(Jacob Bruns, Headline USA) A medical doctor specializing in obstetrics and gynecology testified before the U.S. Congress on Monday that miscarriage rates have doubled since the arrival of the COVID-19 vaccine, Vigilant News reported.
“I’ve never seen this before,” said Kimberly Biss, who testified alongside Robert Malone, a prominent vaccine skeptic, and Tom Renz, an attorney and anti-vax activist.
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Among the participants, all Republicans, were Sen. Ron Johnson of Wisconsin, and Reps. Clay Higgins of Louisiana, Warren Davidson of Ohio, Andy Biggs of Arizona, Matt Gaetz of Florida and Thomas Massie of Kentucky.
Greene, who came prepared with a chart noting the uptick in miscarriages, asked Biss whether she had noticed an increase that may be correlated with the vaccine.
“How many of your patients or pregnant women that you know of experience miscarriages after taking the COVID-19 vaccines — or injections?” she questioned.
According to Biss, most of her patients had received three jabs, but stopped getting them recently.
“Very few received four or more,” she noted before suggesting that the effects of the vaccines appeared to be enduring quite far into the future.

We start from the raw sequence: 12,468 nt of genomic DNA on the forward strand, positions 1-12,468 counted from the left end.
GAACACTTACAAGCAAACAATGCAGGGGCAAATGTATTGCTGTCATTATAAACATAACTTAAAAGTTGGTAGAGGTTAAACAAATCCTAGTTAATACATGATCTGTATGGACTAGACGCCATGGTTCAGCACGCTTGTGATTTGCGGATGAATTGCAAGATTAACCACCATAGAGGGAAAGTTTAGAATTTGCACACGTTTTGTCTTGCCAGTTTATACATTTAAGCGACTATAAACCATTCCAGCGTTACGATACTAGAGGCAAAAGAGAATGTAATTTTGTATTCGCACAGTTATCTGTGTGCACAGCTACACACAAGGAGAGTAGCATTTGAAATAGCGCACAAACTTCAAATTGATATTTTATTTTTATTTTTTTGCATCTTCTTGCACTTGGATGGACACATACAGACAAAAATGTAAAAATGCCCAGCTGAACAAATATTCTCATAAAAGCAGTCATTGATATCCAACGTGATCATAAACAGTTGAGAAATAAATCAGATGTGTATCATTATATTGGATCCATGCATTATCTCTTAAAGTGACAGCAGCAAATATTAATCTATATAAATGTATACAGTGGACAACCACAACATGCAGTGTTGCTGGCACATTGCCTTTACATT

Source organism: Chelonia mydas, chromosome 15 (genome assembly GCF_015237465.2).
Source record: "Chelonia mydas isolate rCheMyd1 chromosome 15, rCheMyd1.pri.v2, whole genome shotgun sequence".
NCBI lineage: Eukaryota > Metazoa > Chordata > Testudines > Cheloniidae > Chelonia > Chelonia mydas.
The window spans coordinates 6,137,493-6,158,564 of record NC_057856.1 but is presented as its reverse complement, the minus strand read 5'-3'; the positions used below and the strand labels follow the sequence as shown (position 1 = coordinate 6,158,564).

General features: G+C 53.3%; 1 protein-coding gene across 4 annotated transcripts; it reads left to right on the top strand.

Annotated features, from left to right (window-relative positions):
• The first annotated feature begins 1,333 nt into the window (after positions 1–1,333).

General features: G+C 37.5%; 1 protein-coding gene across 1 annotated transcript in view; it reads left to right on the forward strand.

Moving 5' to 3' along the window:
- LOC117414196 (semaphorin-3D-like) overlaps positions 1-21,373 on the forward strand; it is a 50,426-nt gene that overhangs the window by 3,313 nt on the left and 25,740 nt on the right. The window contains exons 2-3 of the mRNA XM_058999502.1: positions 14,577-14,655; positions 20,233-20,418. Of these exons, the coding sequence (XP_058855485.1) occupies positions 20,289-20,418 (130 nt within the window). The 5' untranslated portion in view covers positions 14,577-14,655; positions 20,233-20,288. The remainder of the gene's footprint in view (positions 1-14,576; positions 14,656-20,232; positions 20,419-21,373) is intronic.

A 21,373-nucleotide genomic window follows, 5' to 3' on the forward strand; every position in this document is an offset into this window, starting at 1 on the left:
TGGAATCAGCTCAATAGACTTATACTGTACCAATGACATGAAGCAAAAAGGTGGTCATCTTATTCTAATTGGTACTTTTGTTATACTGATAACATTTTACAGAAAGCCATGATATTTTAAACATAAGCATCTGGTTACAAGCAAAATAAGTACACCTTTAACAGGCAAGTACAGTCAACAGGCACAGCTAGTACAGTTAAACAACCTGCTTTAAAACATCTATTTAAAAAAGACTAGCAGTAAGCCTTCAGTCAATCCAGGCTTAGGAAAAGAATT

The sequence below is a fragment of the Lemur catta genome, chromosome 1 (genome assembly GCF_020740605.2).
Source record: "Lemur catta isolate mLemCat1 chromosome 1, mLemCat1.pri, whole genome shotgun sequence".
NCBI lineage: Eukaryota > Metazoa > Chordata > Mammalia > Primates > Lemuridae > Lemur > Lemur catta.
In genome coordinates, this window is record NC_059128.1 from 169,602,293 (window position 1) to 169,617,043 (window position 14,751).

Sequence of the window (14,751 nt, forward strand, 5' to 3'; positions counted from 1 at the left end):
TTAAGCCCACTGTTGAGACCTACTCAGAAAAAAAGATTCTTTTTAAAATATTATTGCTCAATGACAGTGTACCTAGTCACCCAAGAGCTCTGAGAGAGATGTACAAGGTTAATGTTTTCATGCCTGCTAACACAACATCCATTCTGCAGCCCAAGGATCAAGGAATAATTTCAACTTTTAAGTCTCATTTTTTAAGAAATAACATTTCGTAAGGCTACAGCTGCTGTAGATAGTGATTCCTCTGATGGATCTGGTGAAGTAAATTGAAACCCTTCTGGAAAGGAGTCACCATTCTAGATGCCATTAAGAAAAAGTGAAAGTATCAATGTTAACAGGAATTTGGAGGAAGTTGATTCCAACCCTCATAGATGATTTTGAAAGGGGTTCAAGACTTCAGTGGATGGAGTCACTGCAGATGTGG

“The majority of the patients received their injections in 2021 and early 2022,” she said.
“However, we’re still seeing lingering effects,” she added, calling the trend “concerning.”
Biss also told congress that the normal miscarriage rate lingered around 4%, but in recent year, they have experienced periods of rates exceeding 30% at her practice–what she called a “huge number” that she has “never seen” before.
Nationwide, the rate now hovers around 15%.
Still, according to Biss, it is difficult to determine how closely linked the miscarriage spike is to the vaccine, even though the timing is rather suspicious.
The difficulty lies in the fact that there is little data that has been collected to suggest a broader correspondence.
“I’m the only person in my practice [who] asks every patient, ‘Have you gotten a vaccine?’ ‘How many?’ ‘Which brand?’ ‘When?’ ‘Have you had COVID?’ ‘How many times?’” she said. “I’m the only one [who] asks those questions.”
She also noted that it’s hard to ask a woman who recently miscarried about such things at a particularly delicate time.
“You don’t want to ever make a woman feel like she caused her baby to not be born,” Biss concluded. “So it’s hard to get the exact data in all those patients.”